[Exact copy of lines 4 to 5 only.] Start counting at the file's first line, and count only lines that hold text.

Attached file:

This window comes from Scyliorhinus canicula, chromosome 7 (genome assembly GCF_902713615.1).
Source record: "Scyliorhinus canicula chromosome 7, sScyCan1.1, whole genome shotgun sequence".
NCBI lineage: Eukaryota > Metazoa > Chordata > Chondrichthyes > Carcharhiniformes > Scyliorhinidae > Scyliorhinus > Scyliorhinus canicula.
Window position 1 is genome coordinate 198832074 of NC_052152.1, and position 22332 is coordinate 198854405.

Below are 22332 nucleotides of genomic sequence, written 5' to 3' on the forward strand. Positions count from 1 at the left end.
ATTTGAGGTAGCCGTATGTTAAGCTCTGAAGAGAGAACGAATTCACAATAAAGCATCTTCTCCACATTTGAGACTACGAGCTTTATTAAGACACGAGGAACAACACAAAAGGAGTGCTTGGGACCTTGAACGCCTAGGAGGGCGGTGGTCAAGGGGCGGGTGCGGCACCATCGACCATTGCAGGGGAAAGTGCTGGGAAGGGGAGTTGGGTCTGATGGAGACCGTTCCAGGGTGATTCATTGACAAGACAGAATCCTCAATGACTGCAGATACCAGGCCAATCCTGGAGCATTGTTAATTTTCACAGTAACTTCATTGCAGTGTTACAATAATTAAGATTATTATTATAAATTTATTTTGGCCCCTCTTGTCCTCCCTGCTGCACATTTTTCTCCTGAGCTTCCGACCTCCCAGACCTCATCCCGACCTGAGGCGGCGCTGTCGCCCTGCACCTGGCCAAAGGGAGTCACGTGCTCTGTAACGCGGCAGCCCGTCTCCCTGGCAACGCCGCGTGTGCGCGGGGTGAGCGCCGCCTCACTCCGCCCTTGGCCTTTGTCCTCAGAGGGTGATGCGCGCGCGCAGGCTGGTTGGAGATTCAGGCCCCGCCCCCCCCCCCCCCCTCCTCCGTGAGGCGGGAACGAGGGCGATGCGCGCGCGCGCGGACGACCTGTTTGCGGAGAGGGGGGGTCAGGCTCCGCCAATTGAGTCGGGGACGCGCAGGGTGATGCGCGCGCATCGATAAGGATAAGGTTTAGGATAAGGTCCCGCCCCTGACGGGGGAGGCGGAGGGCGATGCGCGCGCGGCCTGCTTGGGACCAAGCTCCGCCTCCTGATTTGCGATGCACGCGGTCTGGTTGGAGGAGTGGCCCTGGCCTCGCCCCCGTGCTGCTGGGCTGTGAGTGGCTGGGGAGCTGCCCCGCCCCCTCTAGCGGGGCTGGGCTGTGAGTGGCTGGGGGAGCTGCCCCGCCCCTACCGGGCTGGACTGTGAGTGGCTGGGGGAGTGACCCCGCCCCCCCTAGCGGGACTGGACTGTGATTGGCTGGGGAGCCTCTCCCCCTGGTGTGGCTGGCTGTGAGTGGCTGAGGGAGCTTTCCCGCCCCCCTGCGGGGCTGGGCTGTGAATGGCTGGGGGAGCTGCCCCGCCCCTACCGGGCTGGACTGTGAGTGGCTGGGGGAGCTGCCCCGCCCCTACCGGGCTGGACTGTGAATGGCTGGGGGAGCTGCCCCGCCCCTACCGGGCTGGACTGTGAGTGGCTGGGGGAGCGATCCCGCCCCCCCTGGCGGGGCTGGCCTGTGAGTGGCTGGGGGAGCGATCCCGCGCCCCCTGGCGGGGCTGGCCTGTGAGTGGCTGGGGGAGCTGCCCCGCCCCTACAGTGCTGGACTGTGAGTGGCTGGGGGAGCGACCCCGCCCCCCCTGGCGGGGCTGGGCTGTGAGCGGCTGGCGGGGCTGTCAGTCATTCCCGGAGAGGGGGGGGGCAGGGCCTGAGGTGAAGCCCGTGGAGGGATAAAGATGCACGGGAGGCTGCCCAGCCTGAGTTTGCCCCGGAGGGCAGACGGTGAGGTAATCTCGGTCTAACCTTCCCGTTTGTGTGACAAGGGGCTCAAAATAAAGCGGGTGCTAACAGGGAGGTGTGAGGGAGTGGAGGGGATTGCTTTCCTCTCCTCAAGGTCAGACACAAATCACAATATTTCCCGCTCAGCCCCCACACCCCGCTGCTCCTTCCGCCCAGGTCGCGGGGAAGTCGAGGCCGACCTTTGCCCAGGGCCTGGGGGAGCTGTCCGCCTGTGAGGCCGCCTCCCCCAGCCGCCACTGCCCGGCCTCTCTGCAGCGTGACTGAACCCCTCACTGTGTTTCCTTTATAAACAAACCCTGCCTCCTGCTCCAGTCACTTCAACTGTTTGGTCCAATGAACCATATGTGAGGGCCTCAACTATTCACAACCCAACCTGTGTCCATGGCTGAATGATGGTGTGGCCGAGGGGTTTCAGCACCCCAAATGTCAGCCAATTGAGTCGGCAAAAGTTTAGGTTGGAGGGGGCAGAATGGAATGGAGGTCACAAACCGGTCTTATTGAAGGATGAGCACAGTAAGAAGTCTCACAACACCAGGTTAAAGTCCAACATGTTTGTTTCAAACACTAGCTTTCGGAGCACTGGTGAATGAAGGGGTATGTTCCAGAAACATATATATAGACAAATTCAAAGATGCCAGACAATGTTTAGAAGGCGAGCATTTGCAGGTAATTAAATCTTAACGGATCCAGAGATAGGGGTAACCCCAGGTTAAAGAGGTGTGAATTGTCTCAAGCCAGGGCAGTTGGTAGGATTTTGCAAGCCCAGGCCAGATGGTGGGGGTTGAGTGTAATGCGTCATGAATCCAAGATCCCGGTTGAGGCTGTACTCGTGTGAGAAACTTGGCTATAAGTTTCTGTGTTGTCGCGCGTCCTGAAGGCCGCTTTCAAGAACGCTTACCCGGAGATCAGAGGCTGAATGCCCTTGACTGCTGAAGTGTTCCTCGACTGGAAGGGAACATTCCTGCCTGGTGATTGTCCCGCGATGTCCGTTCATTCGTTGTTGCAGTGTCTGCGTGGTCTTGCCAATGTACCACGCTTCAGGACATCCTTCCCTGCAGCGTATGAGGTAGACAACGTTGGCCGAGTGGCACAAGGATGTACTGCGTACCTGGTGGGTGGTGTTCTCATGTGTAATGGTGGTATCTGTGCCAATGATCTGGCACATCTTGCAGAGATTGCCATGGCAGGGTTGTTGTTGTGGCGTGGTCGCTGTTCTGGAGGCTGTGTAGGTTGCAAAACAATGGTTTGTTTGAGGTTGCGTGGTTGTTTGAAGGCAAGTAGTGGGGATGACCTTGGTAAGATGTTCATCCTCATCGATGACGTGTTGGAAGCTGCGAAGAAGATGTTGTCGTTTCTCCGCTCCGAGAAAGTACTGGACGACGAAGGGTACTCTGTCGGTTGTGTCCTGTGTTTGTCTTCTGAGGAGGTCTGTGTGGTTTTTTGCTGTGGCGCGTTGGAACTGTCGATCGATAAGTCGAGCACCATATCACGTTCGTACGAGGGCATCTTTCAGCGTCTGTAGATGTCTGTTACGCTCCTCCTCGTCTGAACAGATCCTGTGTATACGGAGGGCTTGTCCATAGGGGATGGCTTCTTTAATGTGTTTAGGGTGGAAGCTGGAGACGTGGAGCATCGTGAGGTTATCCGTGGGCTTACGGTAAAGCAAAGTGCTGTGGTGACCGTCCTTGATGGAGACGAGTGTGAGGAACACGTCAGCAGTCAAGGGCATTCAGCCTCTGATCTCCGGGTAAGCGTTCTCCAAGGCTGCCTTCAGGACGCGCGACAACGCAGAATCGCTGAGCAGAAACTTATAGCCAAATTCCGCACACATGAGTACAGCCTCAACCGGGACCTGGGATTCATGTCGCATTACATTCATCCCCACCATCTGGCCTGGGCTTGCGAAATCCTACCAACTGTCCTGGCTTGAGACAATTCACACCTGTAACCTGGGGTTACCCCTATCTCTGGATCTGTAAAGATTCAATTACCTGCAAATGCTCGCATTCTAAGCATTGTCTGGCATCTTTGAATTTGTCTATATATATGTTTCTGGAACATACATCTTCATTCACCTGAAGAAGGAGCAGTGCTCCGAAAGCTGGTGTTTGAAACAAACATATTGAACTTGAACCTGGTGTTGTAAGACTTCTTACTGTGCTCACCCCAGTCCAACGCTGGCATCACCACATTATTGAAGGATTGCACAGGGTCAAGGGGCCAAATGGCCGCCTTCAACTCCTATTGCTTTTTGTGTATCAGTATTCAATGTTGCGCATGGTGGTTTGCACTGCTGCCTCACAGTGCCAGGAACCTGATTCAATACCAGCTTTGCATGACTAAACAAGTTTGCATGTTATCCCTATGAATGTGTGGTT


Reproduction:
Window position 1 is genome coordinate 198832074 of NC_052152.1, and position 22332 is coordinate 198854405.

Below are 22332 nucleotides of genomic sequence, written 5' to 3' on the forward strand. Positions count from 1 at the left end.